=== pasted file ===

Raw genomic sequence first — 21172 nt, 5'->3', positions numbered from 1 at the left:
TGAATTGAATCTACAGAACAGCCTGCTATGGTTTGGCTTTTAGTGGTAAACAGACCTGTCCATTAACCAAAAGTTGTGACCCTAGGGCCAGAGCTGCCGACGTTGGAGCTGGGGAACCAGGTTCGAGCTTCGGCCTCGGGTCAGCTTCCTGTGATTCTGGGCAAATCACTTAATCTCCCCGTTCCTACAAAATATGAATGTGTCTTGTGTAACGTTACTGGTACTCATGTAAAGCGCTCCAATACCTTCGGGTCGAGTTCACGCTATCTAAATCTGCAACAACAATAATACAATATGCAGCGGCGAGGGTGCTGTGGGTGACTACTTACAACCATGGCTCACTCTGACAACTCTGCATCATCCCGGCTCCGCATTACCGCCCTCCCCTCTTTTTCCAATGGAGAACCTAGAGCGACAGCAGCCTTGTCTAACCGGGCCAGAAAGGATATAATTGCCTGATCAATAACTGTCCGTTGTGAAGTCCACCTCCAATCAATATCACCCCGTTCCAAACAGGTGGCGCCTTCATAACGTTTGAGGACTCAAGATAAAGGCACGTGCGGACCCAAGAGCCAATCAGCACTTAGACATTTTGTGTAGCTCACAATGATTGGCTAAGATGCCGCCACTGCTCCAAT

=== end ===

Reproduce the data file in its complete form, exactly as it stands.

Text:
Raw genomic sequence first — 21172 nt, 5'->3', positions numbered from 1 at the left:
TGAATTGAATCTACAGAACAGCCTGCTATGGTTTGGCTTTTAGTGGTAAACAGACCTGTCCATTAACCAAAAGTTGTGACCCTAGGGCCAGAGCTGCCGACGTTGGAGCTGGGGAACCAGGTTCGAGCTTCGGCCTCGGGTCAGCTTCCTGTGATTCTGGGCAAATCACTTAATCTCCCCGTTCCTACAAAATATGAATGTGTCTTGTGTAACGTTACTGGTACTCATGTAAAGCGCTCCAATACCTTCGGGTCGAGTTCACGCTATCTAAATCTGCAACAACAATAATACAATATGCAGCGGCGAGGGTGCTGTGGGTGACTACTTACAACCATGGCTCACTCTGACAACTCTGCATCATCCCGGCTCCGCATTACCGCCCTCCCCTCTTTTTCCAATGGAGAACCTAGAGCGACAGCAGCCTTGTCTAACCGGGCCAGAAAGGATATAATTGCCTGATCAATAACTGTCCGTTGTGAAGTCCACCTCCAATCAATATCACCCCGTTCCAAACAGGTGGCGCCTTCATAACGTTTGAGGACTCAAGATAAAGGCACGTGCGGACCCAAGAGCCAATCAGCACTTAGACATTTTGTGTAGCTCACAATGATTGGCTAAGATGCCGCCACTGCTCCAAT